David Cameron inaugurated a grim period for British public life last Wednesday when he stretched out the hand of friendship to the bloodstained Egyptian President, Abdel Fattah al-Sisi.
Almost every day news of fresh horror comes out of Sisi’s Egypt: another disappearance, another imprisoned journalist, another flouting of the constitution, more death sentences for innocent people, more grovelling from foreign western leaders.
The invitation came just a day after Mohammed Morsi was added to the ever growing list of death sentences. Morsi was deposed by the military two years ago, just 12 months after winning the first free presidential election in Egypt’s history.
Cameron’s government has still yet to describe this outrage as a coup d’etat. We can all feel a mixture of pity and contempt for John Casson, the wretched British Ambassador in Cairo, under orders to kowtow daily to Sisi’s murderous dictatorship.
The Foreign Office (FCO) has now taken to lying about Egypt. Two weeks ago, I rang the FCO to ask them if reports were true that Britain was shortly to invite President Sisi. A hapless official denied that a visit was on the horizon. She added that the visit was not even under discussion, that there were no plans for a Sisi visit and that there was no chance at all of an invitation being extended in the near future. So much for FCO integrity.
Some 48 hours after extending the invitation to President Sisi, David Cameron waded deeper into his personal morass. He travelled to Bratislava to accuse British Muslims of “quietly condoning” ISIS.
There is a valuable convention in British politics that leaders travelling abroad do not engage in domestic politics. If Mr Cameron wanted to attack British Muslims, he should have done so on British soil and emphatically not in front of a foreign audience of arms dealers and security types at a shady conference in Slovakia.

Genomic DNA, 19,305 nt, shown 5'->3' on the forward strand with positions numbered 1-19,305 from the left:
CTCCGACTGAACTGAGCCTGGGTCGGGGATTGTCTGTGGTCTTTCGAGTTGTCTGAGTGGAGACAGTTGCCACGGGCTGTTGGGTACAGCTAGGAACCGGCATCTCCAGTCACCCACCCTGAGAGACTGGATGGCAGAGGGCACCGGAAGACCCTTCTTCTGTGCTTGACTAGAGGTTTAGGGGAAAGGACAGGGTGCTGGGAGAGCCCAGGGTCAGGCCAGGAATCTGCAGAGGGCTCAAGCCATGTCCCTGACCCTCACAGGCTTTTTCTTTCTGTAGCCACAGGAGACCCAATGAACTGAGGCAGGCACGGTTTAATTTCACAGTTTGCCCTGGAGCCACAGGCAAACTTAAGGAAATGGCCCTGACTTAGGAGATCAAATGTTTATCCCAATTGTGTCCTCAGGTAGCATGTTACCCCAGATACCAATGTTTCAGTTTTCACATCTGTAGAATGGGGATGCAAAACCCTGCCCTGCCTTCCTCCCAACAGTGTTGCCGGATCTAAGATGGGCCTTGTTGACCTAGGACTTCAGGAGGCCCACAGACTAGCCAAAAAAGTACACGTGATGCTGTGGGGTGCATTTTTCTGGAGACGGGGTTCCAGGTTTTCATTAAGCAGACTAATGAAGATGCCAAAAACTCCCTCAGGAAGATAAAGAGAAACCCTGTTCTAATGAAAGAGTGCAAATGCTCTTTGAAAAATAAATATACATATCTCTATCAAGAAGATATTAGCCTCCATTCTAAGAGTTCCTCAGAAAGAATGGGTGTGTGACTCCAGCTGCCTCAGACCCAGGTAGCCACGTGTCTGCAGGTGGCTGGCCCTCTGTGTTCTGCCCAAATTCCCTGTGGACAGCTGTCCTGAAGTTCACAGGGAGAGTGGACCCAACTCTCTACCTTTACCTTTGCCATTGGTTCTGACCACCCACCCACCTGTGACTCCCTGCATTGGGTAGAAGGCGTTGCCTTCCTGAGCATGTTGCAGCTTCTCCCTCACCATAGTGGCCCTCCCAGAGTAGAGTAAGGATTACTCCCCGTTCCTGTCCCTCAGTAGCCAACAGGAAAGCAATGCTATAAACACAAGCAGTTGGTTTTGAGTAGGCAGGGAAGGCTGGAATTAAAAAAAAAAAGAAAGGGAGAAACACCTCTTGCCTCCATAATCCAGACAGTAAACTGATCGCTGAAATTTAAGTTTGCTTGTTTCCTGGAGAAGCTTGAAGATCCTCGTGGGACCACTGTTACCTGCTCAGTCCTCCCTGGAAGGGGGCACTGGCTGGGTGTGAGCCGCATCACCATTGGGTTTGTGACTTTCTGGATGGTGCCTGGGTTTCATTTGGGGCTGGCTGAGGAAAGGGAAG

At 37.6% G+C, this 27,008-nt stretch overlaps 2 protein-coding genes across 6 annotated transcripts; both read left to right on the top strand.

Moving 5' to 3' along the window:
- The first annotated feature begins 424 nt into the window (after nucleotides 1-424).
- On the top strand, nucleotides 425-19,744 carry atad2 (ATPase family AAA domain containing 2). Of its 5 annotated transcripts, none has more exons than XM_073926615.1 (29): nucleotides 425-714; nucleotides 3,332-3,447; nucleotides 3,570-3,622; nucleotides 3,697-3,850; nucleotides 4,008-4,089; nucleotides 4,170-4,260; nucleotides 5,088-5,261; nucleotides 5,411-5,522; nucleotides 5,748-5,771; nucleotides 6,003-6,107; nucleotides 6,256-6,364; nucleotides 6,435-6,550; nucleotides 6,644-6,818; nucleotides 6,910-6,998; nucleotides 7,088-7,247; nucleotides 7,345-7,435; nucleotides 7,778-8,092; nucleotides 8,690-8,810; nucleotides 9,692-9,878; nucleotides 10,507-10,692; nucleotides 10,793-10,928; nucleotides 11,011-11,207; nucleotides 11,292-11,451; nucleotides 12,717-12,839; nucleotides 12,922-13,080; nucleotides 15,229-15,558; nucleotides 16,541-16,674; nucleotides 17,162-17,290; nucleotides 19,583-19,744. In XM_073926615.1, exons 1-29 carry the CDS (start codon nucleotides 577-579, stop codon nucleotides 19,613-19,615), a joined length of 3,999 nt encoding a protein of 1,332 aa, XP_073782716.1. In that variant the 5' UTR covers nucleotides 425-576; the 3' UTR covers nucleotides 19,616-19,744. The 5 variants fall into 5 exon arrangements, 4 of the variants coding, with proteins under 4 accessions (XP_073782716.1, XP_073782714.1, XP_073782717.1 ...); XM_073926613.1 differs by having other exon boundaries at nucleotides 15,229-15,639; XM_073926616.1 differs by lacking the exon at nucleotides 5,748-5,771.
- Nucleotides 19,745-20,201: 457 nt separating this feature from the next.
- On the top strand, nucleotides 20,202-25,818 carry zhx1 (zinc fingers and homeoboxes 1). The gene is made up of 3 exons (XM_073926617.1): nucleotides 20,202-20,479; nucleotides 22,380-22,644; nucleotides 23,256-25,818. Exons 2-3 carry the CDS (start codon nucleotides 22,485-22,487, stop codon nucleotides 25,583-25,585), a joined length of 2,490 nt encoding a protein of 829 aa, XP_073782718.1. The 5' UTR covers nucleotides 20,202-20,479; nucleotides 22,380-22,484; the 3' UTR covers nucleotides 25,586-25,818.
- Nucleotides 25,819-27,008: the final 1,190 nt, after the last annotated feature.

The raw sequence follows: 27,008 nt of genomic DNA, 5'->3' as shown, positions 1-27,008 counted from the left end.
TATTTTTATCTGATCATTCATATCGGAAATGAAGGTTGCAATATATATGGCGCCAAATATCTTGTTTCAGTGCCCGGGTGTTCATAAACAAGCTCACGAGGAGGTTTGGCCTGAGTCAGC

It is important, however, to understand that there is a strong and direct link between David Cameron’s invitation to President Sisi to visit Britain and his rebuke to British Muslims. Both announcements were essentially attacks on political Islam.
The invitation to Sisi shows that Britain has finally resolved its dithering towards the Arab Spring. We are now firmly on the side of the counter-revolution. Our allies are Egypt, United Arab Emirates, Bahrain and Saudi Arabia - dictatorships which see the rise of democratic Islam as a mortal threat to the continuation of their autocratic regimes.
This means that Britain now accepts the analysis that the Muslim Brotherhood - the best organised and largest opposition group in most Arab states - is an illegitimate movement in the Middle East. That is why David Cameron and his Foreign Secretary, Philip Hammond, are so ready to ignore the abductions, the torture, the killings and even the death sentence meted out to Morsi.
There is a problem with this new policy. It is the ultimate vindication of the twisted analysis of al-Qaeda chief, Ayman al Zawahiri, and ISIS leader, Abu Bakr Al-Baghdadi. Western complicity with the suppression of democratic Islam means that al-Qaeda or ISIS are entitled to dismiss British or US claims that we are on the side of democracy and the rule of law.